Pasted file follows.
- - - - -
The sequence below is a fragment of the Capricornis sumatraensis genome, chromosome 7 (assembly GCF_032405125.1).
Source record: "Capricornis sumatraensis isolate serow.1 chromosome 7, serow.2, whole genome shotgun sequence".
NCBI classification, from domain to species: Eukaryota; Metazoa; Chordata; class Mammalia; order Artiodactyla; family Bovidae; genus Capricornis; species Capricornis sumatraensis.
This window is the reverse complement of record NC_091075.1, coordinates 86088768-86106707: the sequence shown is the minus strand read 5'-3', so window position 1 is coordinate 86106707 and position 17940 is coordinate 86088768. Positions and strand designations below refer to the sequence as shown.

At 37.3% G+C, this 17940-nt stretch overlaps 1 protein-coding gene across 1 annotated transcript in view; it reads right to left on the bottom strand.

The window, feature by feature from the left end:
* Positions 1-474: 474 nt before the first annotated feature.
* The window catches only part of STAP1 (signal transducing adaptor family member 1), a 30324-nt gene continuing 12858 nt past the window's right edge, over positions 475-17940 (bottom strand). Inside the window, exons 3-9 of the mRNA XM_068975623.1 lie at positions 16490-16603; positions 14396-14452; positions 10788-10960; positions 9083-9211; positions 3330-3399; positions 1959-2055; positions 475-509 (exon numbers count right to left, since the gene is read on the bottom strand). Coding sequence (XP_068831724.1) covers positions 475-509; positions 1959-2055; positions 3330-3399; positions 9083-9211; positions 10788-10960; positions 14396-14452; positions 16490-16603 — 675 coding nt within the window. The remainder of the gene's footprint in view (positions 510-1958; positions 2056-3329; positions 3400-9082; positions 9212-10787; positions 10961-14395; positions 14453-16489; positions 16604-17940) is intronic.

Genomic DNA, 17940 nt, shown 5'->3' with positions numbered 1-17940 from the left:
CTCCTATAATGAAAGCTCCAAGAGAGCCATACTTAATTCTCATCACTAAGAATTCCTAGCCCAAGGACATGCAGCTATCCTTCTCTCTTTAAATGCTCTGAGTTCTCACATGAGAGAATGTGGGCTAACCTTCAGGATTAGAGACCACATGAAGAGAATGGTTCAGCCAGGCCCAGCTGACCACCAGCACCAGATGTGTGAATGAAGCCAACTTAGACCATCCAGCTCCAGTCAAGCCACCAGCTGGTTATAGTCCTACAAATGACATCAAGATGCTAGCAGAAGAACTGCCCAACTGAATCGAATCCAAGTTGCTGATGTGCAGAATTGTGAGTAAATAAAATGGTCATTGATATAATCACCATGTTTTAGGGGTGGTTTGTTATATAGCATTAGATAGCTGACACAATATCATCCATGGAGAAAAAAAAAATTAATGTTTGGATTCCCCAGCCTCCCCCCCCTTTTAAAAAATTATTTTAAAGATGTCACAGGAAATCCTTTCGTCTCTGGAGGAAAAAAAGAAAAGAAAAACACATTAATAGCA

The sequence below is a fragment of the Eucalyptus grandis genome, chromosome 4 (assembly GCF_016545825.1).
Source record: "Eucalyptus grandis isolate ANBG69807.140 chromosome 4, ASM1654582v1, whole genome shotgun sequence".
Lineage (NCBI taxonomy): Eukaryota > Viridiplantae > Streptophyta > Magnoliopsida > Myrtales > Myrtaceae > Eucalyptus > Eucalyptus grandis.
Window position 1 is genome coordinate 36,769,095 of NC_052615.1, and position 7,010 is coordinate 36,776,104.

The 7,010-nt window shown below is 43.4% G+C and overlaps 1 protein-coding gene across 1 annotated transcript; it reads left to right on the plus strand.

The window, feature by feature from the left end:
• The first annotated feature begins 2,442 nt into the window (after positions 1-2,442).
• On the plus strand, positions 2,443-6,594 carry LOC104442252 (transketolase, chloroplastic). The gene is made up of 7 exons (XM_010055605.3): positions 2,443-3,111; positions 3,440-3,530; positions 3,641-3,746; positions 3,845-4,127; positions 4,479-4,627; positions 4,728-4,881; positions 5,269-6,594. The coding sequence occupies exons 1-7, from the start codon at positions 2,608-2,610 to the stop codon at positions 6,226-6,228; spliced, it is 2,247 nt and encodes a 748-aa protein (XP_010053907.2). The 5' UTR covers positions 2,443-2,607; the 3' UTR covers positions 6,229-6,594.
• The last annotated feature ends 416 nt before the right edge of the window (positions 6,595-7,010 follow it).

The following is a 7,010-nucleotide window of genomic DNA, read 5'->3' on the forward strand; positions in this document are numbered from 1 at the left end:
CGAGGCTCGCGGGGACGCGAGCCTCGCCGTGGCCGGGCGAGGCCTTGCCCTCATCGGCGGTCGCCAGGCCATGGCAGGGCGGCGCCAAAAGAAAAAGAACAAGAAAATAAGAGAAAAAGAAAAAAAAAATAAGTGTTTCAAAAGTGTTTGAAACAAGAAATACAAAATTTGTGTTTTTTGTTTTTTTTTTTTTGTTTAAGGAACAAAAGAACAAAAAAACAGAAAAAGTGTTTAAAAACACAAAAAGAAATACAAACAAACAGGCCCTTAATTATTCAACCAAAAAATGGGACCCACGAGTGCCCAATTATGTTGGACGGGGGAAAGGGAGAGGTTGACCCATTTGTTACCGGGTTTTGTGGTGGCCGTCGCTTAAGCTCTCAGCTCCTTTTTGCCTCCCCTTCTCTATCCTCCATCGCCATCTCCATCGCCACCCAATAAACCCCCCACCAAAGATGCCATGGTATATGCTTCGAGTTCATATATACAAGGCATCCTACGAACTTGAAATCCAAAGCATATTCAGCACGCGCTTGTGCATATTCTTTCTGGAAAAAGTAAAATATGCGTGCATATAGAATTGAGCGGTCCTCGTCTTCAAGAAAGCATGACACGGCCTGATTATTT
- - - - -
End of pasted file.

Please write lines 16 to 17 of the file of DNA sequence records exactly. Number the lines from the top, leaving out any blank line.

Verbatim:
The window, feature by feature from the left end:
• The first annotated feature begins 2,442 nt into the window (after positions 1-2,442).